As you probably know, Dean Smith recently passed away. He was part of my childhood. Being raised in and around North Carolina in the 60’s & 70’s, I was an avid fan of the UNC Tarheels. I started following them when Charlie Scott was a player and continued to follow them for many years with many stars. The stars were fun to watch, but it was the team concept that was most intriguing. Sometimes, it didn’t seem to matter who was playing, they still won. Some of my favorite years were those when most of the “good players” left and they were picked to finish way down in the conference. More often that not, they still won.
I fully realize many of you may be “ABC” fans…Anyone But Carolina…, but it is not my intention to talk Coach Dean Smith. However, I do want to say just a few words about Dean Smith, the man.
Dean Smith’s qualities has been well documented over recent days. He was a caring man, who had an extraordinary memory for names and faces, who kept up with all his players, not just the stars even after they had graduated. He was a humble man who left the basketball court quickly on the night he became the all-time leader in wins because he didn’t want the attention. He was a kind and considerate man who stopped fans behind the goals from screaming and shouting when and opposing player was shooting a foul shot because he considered it unsportsmanlike. He was a man of equality and justice when he was the first in the entire state to integrate not only his team, but other establishments in the area as well. In short, he was a man of integrity. He was not perfect and I don’t agree with all he believed, but I respected him. You may not like his teams, but in truth, we all had to respect him.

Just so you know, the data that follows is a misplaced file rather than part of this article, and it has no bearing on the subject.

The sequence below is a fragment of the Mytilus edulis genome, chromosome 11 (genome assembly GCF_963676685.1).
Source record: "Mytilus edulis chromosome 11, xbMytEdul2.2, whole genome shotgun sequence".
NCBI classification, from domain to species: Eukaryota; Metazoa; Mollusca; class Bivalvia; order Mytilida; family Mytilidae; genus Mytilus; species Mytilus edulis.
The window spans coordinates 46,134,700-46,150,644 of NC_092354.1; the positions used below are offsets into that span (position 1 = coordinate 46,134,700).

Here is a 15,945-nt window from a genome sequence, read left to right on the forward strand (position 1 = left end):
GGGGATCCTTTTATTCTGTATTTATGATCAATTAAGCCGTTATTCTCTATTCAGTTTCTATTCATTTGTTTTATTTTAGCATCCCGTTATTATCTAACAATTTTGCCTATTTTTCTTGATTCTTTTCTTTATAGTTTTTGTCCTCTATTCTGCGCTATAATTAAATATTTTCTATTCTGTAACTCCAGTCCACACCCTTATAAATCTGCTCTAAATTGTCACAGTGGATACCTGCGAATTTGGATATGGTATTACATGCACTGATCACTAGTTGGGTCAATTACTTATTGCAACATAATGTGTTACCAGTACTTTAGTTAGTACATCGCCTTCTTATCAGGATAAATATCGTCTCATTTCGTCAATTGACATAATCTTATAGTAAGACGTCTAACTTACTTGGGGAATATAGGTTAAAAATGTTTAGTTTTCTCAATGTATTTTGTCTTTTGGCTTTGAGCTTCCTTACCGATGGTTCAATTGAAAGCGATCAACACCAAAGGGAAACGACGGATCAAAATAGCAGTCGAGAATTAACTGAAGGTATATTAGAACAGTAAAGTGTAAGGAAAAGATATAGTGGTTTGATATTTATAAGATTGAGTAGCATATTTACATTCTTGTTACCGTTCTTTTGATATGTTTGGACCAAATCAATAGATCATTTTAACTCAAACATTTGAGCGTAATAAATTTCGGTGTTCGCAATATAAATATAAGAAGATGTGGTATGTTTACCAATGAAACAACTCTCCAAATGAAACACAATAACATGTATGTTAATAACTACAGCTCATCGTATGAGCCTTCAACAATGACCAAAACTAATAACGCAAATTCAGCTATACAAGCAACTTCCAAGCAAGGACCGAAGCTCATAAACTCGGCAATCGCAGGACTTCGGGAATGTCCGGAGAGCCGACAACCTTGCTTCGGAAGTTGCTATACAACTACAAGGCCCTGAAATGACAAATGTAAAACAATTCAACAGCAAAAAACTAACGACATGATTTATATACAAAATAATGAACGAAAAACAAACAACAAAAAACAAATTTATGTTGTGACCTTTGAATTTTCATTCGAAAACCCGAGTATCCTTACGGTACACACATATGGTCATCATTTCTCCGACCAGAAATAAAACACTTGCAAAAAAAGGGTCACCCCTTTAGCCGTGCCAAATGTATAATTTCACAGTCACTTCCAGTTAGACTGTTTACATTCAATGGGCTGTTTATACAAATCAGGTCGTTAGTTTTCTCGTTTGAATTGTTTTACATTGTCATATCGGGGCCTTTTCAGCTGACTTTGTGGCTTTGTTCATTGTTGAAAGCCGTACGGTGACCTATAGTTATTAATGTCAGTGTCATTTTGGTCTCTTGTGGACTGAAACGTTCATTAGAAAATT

I read a book this winter that has caused me to reevaluate what should be important in our lives. In an age of narcissism, chest pumping, selfies, “see what I have done” mentality, this book drew me to a simple verse in Galatians 5:22-23. “The fruit of the Spirit is love, joy, peace, longsuffering, gentleness, goodness, faith, meekness, temperance…..” It reminded me that our lives should not be about us and how great we are. In very simple terms it calls us to be a good person. In our hearts, we all know what that means.
I believe Dean Smith was a good man and that is my goal as well. Instead of judging others, I need to be loving; instead of looking for power, I should be seeking gentleness; instead of worry, I need to show joy; instead of impatience, I need to be more longsuffering; Instead of thinking of myself, I just need to be a good man and recognize that means thinking of others first.
I hope this translates into Hemlock Inn as well in the way we welcome and serve our guests. We want to provide peace and comfort to all who visit here. It starts with me but it is about how we treat you.
We hope to see you this season.